We rarely take time to dwell on this, but at some future point, many of us will need assistance as physical disabilities, chronic illness, frailty, or dementia take hold.
At the same time, the sad reality is that we may not have enough of a broad and well-trained healthcare workforce to take care of us. That includes everyone from direct care workers (such as home healthcare aides) to geriatricians.
By 2030, as many as 3.5 million additional healthcare professionals and direct-care workers will be needed. By 2050, the number of Americans requiring long-term care is expected to more than double – from 13 million in 2000 to 27 million.
This is largely a women’s issue, too: The U.S. Dept. of Health and Human Services’ report on “A Profile of Older Americans, 2015” estimates that nearly half of women aged 75 or older live alone. Among the non-institutionalized elderly, more than twice as many women live alone as men.
That’s what prompted our local community initiative, Age Friendly Teaneck, to begin grappling with the issue of how to better provide social, recreational and health supports for elders – many of whom are isolated and underserved – at the local level.
In short, was there a way that we could “be the change we want to see” when it comes to elder care?
We decided to create a four-week paid summer internship in 2018 for high school juniors and seniors to show them the varied career opportunities within the field of geriatrics as well as the satisfaction and creativity involved in working with older adults.
The program came together quickly, a testament to the dedication of a small working group in our Health and Social Engagement Task Force.
We started working on plans, curriculum, scheduling, and logistics for the program in March 2018. Shortly after that, we applied for and received a grant from a small family foundation to pay for the stipends and program expenses.
In April, we developed the application for students and publicized the program widely through local and social media. We also contacted all guidance counselors in Bergen County at all high schools where Teaneck residents were attending.
We received more than two dozen applications. In May, we reviewed them, did the difficult work of narrowing a very impressive field down to a dozen students to interview in person and selected four young women as our interns (as well as two alternates).
Age Friendly Teaneck’s aim in creating the Career Exploration Internship was to combine a dynamic curriculum, real-world experience, and one-on-one connections with professionals in the fields of geriatric-related social work, geriatric wellness, technology, home care, recreation, food service, housing, elder law, and business management.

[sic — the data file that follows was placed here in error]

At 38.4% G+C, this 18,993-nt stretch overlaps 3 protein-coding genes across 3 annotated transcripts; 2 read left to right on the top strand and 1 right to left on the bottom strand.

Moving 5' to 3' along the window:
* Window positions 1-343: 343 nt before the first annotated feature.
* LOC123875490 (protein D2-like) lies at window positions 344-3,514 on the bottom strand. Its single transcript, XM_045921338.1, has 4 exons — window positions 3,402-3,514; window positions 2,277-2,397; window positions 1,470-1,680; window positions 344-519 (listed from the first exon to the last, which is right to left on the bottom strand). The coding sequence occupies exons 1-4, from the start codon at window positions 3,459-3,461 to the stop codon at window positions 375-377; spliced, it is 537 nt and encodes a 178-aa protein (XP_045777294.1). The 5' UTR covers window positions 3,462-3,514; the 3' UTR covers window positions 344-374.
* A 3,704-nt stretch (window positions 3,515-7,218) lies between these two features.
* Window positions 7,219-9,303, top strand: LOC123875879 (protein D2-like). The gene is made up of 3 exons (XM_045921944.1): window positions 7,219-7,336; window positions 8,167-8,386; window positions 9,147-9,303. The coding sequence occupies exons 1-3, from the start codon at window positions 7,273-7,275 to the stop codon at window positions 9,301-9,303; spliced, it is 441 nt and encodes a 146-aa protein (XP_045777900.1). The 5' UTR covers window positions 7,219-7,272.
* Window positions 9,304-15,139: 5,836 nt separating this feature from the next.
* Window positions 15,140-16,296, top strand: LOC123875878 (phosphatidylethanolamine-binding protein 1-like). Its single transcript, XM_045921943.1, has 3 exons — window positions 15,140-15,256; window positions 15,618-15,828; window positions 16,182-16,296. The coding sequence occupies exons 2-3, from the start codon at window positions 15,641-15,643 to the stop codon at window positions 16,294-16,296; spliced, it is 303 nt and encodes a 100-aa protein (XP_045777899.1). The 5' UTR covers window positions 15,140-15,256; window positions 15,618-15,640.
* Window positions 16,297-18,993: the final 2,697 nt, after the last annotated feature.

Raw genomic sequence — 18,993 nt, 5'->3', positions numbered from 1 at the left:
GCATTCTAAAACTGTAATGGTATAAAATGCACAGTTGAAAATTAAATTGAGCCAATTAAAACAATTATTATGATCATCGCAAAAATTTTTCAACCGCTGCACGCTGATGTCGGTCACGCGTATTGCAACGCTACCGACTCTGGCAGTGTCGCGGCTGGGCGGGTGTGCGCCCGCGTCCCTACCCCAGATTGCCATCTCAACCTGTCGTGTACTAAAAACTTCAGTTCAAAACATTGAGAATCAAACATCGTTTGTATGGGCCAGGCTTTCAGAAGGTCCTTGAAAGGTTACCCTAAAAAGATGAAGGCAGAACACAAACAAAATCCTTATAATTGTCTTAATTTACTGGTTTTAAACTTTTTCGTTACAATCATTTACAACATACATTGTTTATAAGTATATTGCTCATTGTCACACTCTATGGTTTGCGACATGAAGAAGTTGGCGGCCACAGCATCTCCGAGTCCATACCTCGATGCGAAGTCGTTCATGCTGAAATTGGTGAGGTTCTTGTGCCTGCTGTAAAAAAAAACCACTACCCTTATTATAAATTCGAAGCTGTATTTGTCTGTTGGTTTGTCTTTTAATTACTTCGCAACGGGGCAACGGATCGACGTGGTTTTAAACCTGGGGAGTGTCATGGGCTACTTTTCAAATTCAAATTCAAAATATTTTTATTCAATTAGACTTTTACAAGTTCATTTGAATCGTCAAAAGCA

We also wanted to help tear down stereotypes, fears, and misconceptions about the elder population and encourage interns to recognize that health is more than a medical issue.
We wanted to help them understand and communicate with elders as people and become more compassionate about elders’ challenges.
Over the four weeks, interns divided their time by working primarily with three members of our Task Force: one owns and operates affordable independent and assisted living developments in our community; one leads a county-wide social services organization; and one runs a home healthcare agency.
The schedule included weekly informal meetings and Q&A sessions with a variety of senior care professionals, visits to independent living, assisted living and nursing home developments as well as to Holy Name Medical Center, and participating in the same video training used to educate home health aides.
Once a week, on “Media Mondays,” I watched relevant films (such as Still Alice) with the interns and led post-screening discussions.
Throughout the program, the four young women impressed us with their seriousness, their openness to learning more about elder issues, and their desire to make a difference in the world.
In their post-internship evaluation, these were among the things they told us they had learned as the weeks progressed:
The internship also helped these young women think about future career possibilities and reconfirmed the resolve of at least two of the interns to pursue health-related careers.
By all accounts, this program was very successful, and we plan to do it again in 2019. We already have a benefit we didn’t have in 2018: our interns are ready and willing to be our ambassadors to other groups or prospective 2019 interns.
I am sharing our story because I know this kind of program can be replicated in other communities. I want to encourage you to think about how you can spearhead one in your own community.
Even if you don’t have an ‘age friendly’ initiative as a sponsor, surely there are other social service or healthcare groups that could be your lead organization.
It doesn’t take a lot of money either. Had we not been fortunate enough to be approved for a small grant, I know we could have raised the funding privately to cover the costs of the stipends and program expenses.
You can learn more about the internship at our website, and you can contact me with any questions you might have about how you might be able to start a similar program. But I will share just a few things we learned along the way:
I’d also encourage you to sponsor a geriatric career exploration internship because there is such great value and enormous pleasure in working with young people. Our interns – wonderful, engaged, empathetic and open-minded – have given us the needed, unexpected bonus of a ray of hope for the future.
What do you think about starting such a program in your community? Do you think it would be useful for many? What other ways can you think of to help educate younger people about the role they can play in society as the generation of their grandparents and parents gets older? Please share your thoughts in the comments below.